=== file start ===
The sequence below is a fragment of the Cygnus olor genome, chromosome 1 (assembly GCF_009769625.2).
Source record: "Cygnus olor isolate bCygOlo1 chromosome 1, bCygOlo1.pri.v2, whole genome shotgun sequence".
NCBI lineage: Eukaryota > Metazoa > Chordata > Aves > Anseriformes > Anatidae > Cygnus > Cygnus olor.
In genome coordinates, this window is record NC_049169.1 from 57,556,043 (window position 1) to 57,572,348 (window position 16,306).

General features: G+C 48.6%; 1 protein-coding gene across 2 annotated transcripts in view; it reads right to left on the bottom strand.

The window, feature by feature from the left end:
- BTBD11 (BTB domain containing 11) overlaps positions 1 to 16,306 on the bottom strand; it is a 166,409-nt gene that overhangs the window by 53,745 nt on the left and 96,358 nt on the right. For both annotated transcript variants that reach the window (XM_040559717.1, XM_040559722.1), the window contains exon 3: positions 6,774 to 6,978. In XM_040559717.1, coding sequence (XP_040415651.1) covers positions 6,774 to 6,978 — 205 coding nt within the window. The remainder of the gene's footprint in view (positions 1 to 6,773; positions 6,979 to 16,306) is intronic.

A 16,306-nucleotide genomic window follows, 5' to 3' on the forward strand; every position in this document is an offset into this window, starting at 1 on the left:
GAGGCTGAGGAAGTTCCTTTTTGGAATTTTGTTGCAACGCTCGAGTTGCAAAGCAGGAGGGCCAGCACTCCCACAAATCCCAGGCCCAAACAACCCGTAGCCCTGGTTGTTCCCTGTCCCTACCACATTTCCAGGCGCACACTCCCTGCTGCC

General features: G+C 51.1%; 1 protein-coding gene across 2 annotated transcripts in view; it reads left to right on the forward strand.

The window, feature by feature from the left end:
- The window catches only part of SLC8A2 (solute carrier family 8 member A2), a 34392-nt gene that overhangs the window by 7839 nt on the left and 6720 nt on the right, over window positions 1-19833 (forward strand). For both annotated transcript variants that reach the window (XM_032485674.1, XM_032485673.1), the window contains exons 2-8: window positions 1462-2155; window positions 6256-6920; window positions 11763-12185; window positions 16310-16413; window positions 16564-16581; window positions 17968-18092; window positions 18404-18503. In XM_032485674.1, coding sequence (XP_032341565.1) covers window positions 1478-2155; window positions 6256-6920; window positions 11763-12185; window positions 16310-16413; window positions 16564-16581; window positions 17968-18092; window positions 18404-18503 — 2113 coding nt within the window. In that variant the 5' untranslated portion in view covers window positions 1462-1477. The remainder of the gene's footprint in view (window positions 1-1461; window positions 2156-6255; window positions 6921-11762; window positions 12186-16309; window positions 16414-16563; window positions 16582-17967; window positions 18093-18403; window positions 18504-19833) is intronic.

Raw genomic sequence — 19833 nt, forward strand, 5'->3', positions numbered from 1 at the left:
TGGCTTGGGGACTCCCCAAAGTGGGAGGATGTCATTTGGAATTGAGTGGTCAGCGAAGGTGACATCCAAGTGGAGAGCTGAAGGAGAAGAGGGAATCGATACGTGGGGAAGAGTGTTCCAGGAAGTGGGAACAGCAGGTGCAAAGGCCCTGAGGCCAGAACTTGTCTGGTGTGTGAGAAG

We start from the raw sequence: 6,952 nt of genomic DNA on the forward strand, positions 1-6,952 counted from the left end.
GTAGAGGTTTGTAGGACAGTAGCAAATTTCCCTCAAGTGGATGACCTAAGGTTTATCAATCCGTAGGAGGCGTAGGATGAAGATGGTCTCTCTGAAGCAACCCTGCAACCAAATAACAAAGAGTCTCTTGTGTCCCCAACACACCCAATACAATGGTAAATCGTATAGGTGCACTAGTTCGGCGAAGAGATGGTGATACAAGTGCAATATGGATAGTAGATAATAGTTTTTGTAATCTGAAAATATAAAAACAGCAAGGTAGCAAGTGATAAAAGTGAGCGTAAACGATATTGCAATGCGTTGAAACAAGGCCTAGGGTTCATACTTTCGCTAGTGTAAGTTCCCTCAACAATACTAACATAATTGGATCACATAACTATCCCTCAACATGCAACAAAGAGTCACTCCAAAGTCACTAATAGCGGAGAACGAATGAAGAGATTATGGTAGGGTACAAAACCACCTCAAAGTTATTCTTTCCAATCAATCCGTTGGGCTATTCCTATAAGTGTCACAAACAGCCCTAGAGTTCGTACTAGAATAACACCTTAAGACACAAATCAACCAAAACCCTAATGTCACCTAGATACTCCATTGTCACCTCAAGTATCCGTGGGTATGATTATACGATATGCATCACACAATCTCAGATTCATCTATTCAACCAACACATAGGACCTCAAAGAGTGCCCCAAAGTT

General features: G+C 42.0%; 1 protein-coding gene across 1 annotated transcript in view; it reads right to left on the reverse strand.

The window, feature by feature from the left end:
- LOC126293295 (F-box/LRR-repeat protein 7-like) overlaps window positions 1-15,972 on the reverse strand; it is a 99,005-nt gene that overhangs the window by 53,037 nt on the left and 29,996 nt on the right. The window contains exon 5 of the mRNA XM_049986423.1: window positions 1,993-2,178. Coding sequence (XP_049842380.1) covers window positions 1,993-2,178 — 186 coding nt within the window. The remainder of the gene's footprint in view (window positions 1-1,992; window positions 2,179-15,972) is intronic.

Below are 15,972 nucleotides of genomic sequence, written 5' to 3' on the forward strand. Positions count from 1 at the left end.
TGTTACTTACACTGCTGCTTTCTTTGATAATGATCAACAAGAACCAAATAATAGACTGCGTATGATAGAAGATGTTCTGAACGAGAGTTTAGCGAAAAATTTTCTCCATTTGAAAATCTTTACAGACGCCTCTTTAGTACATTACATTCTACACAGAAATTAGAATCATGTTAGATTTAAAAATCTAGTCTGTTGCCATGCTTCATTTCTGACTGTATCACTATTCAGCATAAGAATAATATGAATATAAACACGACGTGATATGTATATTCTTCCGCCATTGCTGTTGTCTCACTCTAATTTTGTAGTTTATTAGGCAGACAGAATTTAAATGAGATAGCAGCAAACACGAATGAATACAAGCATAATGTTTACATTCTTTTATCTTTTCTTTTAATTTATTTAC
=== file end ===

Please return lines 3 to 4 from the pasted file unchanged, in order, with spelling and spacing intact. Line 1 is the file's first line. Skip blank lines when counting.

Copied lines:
NCBI lineage: Eukaryota > Metazoa > Chordata > Aves > Anseriformes > Anatidae > Cygnus > Cygnus olor.
In genome coordinates, this window is record NC_049169.1 from 57,556,043 (window position 1) to 57,572,348 (window position 16,306).